Sorry for splitting hairs too much here, but I'd say domestic equity funds are closer to 50-60bps. Remember fees on domestic are less than intn'l/emerging, and retail are more than institutional. Below are the rev capture rates for a few large public's. To get the true equity capture you would adjust for fixed income mix, but then back out fees generated from in-house trading (not going to pay PMs for turnover). My firm is heavy retail (hello load fees), trading fees, no fixed and we get ~70bps.

AllianceBernstein: 41bps
T Rowe: 47bps
Janus: 50bps
Invesco: 49bps
Franklin: 62bps

You have comp ratios as low as 17% at BEN, but closer to 30%-35% at IVZ and TROW. You have to remember that comp ratio includes the whole firm's comp: top management, sales, marketing, HR, compliance, accounting, research analysts (don't forget about the pesky overpaid directors of research), those senior relationship guys who help PMs deal with clients, etc. I've personally seen the complete comp breakdown of a $200bn firm, and you'd be surprised how much the top dogs (non-PMs) get. Obviously the star PMs, and many of those running >$10bn by themselves are star PMs, can make eight figures, but this is not likely close to the norm for equity PMs in the industry.

Mar 12, 2012

Interesting, IBPEHFVC...I assume you are saying that we would be surprised at how little they get? Is that right? I've also seen smaller equity funds in the 10-15B range that charge over 100bps. Why is this and how do they rationalize it?

Mar 12, 2012

I'm just saying that the average equity PM is not making >$10m. Funds can charge more to (small) retail investors. Institutional investors don't buy the same classes or shares as retail and if they're big they will pay much less in fees and often have a separately managed account. International funds charge more, because it's less competitive than domestic US and the rationale that more resources are required to invest in that strategy.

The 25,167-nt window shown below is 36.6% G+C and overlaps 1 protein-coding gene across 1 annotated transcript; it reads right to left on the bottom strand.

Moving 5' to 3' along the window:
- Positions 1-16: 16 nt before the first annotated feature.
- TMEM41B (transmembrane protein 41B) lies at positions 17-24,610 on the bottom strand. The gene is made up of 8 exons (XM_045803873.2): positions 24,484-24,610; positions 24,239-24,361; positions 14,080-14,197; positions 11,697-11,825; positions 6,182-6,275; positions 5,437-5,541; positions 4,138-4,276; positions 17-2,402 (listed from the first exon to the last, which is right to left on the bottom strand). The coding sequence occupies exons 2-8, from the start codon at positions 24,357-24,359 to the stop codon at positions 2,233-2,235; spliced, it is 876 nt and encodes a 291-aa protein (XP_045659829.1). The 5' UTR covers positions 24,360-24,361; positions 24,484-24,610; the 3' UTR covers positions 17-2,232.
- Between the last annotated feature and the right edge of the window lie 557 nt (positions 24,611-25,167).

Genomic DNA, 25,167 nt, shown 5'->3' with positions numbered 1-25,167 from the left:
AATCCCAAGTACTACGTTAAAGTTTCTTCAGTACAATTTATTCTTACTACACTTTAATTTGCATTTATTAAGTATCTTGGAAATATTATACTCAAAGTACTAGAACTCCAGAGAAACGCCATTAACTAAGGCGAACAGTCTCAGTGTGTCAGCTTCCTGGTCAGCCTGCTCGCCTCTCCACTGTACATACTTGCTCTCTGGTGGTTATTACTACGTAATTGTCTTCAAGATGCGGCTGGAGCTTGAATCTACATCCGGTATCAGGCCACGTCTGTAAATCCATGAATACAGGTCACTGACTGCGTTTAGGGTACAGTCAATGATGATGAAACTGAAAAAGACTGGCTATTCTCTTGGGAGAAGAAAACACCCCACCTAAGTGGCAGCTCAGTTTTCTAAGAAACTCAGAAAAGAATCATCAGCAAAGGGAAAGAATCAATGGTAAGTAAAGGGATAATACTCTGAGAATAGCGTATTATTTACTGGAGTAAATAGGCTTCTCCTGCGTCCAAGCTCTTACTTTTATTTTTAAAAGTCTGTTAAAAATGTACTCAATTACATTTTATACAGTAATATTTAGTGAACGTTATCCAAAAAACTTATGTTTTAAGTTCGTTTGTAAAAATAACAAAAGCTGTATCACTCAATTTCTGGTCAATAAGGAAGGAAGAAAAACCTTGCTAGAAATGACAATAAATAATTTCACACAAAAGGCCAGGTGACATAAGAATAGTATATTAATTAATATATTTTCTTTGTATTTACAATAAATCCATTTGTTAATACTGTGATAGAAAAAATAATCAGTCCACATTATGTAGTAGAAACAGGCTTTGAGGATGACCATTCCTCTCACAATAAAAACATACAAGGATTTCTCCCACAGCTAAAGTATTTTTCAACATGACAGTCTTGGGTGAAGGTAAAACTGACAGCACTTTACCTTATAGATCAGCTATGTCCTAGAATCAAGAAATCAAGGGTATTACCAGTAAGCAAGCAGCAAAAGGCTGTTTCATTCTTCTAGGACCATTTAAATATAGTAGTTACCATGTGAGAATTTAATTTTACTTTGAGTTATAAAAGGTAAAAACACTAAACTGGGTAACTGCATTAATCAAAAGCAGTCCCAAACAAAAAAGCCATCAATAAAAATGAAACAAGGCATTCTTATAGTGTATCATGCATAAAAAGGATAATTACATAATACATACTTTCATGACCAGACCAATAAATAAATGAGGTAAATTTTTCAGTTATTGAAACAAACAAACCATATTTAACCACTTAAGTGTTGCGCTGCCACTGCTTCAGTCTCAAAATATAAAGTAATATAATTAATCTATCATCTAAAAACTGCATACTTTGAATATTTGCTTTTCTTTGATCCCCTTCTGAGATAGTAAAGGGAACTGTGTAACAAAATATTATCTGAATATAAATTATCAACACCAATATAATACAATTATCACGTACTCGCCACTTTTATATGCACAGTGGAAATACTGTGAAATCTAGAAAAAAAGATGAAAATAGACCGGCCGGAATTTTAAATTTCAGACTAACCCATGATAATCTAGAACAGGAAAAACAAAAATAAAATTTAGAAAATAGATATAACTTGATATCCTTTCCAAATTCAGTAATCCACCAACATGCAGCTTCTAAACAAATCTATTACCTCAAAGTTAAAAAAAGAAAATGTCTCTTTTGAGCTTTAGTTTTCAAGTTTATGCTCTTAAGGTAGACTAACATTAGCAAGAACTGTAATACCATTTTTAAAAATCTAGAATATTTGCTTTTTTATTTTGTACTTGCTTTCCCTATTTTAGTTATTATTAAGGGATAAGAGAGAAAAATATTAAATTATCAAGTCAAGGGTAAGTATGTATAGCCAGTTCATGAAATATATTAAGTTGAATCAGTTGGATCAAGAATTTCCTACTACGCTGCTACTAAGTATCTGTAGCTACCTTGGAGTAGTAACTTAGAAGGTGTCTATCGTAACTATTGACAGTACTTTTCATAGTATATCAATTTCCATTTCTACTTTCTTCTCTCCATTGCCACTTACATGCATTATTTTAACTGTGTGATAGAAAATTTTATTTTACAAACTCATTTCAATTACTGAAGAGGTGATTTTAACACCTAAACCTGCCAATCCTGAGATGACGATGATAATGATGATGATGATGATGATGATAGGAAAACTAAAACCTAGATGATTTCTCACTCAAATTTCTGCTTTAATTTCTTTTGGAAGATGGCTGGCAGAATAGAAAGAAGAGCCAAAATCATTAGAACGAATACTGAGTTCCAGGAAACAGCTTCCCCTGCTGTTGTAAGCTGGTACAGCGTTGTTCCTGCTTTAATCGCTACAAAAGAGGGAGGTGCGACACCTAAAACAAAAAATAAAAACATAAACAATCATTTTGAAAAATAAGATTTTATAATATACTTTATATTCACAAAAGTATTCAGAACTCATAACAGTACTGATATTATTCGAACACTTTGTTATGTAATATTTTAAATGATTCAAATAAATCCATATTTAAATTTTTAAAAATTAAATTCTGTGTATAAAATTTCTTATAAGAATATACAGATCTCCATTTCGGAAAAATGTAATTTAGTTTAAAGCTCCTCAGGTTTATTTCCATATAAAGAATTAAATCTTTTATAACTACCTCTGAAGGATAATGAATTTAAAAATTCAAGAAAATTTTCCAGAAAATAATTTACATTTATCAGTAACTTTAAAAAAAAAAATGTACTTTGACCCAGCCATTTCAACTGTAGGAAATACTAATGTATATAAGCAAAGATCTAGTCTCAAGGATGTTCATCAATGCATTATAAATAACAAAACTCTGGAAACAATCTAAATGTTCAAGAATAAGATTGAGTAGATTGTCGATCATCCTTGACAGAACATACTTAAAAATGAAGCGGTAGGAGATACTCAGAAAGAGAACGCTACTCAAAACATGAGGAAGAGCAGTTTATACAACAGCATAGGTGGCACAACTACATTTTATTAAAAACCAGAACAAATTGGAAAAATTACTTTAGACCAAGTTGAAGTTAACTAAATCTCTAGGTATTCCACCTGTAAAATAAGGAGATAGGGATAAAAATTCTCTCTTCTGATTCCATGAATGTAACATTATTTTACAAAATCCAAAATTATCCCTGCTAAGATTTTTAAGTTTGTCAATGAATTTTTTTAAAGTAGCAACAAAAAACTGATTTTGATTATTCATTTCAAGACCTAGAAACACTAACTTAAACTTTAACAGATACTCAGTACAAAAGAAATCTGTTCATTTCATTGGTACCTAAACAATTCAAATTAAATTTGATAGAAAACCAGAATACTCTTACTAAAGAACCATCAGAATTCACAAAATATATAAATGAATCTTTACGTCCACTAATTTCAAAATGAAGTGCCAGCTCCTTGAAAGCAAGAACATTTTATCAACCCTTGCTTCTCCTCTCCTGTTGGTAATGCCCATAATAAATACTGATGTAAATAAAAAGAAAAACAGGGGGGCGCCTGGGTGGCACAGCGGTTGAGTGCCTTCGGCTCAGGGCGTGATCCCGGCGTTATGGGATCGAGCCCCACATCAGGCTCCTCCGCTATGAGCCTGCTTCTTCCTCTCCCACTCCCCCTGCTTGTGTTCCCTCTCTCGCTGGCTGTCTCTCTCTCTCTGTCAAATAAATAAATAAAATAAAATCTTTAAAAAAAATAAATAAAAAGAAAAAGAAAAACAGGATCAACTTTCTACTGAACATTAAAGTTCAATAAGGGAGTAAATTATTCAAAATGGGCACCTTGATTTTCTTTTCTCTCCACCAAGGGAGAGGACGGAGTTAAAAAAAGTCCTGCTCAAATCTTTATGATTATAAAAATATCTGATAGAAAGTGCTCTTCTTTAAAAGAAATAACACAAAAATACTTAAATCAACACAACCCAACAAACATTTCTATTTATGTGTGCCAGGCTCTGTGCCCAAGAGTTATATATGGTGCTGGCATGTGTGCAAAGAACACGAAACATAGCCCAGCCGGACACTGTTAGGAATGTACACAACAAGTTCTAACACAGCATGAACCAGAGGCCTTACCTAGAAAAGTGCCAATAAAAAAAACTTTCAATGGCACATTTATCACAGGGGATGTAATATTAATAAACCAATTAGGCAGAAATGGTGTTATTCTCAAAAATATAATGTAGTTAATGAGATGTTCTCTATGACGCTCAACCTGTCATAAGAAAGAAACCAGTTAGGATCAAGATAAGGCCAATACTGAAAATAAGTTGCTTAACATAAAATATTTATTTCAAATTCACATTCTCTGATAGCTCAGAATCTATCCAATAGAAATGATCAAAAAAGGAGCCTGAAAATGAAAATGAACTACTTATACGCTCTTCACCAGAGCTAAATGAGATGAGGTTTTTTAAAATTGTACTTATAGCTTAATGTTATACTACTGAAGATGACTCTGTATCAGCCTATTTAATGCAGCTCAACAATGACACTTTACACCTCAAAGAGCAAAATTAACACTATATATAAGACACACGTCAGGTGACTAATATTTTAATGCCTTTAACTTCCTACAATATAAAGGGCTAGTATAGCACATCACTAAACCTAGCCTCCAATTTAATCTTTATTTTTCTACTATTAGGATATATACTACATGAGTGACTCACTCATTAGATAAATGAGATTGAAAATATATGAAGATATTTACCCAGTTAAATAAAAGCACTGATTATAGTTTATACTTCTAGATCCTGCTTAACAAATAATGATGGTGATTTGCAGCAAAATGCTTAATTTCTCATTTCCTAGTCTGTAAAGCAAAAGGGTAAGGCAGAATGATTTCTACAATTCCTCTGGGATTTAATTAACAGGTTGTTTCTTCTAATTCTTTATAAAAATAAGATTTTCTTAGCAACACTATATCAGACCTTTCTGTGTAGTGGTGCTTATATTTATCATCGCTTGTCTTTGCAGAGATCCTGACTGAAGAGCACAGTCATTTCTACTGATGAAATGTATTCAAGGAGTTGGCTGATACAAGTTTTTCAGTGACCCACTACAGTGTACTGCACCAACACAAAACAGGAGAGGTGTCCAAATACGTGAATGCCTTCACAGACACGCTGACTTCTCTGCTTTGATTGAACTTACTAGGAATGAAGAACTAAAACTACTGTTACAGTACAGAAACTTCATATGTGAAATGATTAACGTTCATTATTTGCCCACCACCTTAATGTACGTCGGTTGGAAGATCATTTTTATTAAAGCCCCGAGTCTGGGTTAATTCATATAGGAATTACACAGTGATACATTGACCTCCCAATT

Mar 13, 2012

Would you say that the average equity PM makes at least $1 million? You said your firm makes 70bps. Is that the investment team compensation divided amongst the team?

Mar 13, 2012

100 bps is about average when you also include the load fees that the big retail funds charge. And comp ratios are much higher at smaller, employee-owned firms that don't have the absurd amount of overhead and extra fees associated with being a public company that places like Fido, T. Rowe, etc. have.

Mar 13, 2012

Average equity PM making $1m? Most likely. Median is probably an even bet, however.

At any rate, it's probably easier to talk to a headhunter to get more reliable data than trying to back into the number through the financials as we've tried to do here. The only reason I was entertaining this was because I cover the asset managers, and I've worked at a large public and a medium private firm.

Mar 14, 2012

IBPEHFVC,

What about all-in equity analyst compensation? Would you say that between 1 and 3 basis points of total fund assets is a good guess? So for example, an analyst at a prestigious buy-side firm working on a $2 billion dollar fund, would make between 200k-600k a year all-in?

Mar 20, 2012
Buckeye2390:

IBPEHFVC,